Background: Vertebral compression fractures occur in the thoracolumbar junction, causing the collapse of the vertebral body. For their treatment, vertebroplasty and kyphoplasty are used, but it is still unknown which technique is to be preferred. Methods: Finite element models of the thoracic spine were developed to evaluate the outcomes of vertebroplasty and kyphoplasty. A mild and severe collapse of T10 treated with vertebroplasty or kyphoplasty was studied. Stresses on the endplates and intradiscal pressures were extrapolated to determine the stress distribution in the adjacent structures. Results: The validation ensured a correct stiffness and a proper kinematic of each functional spinal unit. The results demonstrated that a consolidation following vertebroplasty caused slight variations of intradiscal pressures and stresses. If a kyphoplasty was performed after a mild collapse of the vertebral body, a 25% stress reduction on endplates was found. In cases of severe collapse, when a partial height restoration was achieved, a 15% stress reduction was obtained, while with a full recovery of the anterior wall of the collapsed vertebra, there was a further reduction of 40%. Conclusions: To reduce the stresses on the adjacent endplates and the risk of fracture, the results suggest a kyphoplasty is to be preferred, trying to restore the initial vertebral body height.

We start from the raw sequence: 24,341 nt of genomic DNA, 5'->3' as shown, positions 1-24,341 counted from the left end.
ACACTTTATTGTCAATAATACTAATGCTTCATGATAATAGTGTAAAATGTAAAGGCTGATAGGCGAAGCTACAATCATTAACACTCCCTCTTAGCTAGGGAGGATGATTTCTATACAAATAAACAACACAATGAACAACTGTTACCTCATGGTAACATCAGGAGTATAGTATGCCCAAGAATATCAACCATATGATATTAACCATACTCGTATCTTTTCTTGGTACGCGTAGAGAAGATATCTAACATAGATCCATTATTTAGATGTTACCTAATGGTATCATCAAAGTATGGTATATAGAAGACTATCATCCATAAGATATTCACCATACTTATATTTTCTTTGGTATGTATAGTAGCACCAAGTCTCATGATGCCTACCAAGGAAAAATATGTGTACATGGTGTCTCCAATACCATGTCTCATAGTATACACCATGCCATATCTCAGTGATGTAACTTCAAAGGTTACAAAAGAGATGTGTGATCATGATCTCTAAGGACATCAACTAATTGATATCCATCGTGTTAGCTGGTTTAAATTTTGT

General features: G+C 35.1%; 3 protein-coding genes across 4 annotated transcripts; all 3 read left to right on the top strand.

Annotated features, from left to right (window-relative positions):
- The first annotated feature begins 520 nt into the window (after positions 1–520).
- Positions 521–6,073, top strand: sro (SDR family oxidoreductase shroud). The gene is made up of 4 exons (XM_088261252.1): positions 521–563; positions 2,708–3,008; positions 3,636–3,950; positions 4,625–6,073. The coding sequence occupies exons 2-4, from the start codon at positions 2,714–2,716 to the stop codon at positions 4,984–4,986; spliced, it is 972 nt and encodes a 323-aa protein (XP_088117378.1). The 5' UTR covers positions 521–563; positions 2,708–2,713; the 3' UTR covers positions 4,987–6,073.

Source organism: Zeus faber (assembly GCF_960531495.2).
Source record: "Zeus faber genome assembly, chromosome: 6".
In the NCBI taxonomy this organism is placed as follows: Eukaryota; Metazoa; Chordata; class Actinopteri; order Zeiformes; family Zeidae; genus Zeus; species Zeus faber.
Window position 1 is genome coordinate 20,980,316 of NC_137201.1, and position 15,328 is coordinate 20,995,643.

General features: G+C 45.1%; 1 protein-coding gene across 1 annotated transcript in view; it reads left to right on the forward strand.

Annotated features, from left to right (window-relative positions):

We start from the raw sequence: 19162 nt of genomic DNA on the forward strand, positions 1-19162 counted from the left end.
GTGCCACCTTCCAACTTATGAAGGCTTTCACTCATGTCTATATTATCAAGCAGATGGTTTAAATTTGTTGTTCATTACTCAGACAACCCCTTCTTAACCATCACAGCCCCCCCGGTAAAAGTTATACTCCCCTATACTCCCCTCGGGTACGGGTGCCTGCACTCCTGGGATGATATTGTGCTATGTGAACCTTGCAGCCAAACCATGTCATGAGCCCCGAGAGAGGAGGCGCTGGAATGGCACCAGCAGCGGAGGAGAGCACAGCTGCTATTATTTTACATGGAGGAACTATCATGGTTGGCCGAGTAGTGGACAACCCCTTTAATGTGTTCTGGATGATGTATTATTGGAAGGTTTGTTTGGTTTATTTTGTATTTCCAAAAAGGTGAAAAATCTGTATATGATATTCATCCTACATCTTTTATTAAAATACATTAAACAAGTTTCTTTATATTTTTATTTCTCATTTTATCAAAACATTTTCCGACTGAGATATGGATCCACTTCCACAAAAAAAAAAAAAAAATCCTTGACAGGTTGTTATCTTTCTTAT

|Journal||Journal of Applied Biomaterials and Functional Materials|
|Publication status||Published - 2016|
- Finite element method
- Vertebral compression fractures
ASJC Scopus subject areas
- Biomedical Engineering